The Facebook generation is fed up with Facebook.
That’s according to a report released by the Pew Research Center, which surveyed 802 teens between the ages of 12 and 17 last September to produce a 107-page report on their online habits.
Pew’s findings suggest teens’ enthusiasm for Facebook is waning, lending credence to concerns, raised by the company’s investors and others that the social network may be losing a crucial demographic that has long fueled its success.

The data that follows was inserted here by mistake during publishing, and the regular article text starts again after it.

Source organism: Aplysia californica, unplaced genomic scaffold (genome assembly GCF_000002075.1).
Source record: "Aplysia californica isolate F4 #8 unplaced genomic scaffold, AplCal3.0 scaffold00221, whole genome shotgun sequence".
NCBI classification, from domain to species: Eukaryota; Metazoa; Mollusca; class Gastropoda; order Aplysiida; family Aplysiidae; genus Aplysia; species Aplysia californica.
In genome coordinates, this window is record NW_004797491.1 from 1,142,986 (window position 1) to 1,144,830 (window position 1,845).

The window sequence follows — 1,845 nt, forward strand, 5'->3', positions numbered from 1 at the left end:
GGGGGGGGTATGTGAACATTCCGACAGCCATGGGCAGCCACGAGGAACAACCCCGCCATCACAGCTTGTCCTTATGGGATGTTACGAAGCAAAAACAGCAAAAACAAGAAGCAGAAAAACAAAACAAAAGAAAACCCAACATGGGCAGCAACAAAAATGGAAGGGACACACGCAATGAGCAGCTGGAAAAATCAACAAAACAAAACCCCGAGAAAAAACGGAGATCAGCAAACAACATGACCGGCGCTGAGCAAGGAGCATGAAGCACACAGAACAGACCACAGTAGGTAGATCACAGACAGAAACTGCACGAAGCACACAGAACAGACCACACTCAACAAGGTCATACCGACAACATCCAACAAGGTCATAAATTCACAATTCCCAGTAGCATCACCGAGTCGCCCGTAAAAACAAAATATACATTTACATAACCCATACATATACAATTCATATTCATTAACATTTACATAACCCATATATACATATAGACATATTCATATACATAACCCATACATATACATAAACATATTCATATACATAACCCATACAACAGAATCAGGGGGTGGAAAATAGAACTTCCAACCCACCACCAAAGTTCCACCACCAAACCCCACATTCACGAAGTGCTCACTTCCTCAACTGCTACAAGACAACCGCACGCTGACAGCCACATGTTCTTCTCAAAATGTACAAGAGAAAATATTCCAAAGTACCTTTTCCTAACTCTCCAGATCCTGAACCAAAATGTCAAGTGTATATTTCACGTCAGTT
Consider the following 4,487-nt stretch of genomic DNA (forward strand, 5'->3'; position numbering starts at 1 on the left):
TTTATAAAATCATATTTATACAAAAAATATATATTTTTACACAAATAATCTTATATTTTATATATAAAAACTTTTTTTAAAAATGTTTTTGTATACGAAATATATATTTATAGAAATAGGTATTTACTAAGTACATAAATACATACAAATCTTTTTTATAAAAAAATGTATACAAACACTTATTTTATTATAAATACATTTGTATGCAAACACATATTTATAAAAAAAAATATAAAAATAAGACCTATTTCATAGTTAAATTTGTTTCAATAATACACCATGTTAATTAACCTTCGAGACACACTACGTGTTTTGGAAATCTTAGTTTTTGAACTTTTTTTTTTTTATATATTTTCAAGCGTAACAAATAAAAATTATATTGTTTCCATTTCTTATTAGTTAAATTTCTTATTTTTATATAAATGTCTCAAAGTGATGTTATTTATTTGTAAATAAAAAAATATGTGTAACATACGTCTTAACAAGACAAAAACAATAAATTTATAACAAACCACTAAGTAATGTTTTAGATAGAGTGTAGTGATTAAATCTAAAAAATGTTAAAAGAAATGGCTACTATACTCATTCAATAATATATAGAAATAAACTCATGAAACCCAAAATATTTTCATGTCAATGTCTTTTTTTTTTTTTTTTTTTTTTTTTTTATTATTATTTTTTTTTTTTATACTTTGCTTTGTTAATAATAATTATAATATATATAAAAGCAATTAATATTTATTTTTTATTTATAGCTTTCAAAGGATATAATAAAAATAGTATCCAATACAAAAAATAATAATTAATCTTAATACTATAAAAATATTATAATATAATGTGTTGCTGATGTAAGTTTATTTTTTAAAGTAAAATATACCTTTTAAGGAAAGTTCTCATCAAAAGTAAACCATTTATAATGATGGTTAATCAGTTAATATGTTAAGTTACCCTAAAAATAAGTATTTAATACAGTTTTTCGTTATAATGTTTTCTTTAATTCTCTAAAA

Facebook has become a “social burden” for teens, write the authors of the Pew report. “While Facebook is still deeply integrated in teens’ everyday lives, it is sometimes seen as a utility and an obligation rather than an exciting new platform that teens can claim as their own.”
Facebook, teens say, has been overrun by parents, fuels unnecessary social “drama” and gives a mouthpiece to annoying oversharers who drone on about inane events in their lives.
“Honestly, Facebook at this point, I’m on it constantly but I hate it so much,” one 15 year-old girl told Pew during a focus group.
On the whole, teens’ usage of social media seems to have plateaued, and the fraction of those who check social sites “several times a day” has stayed steady at around 40 percent since 2011.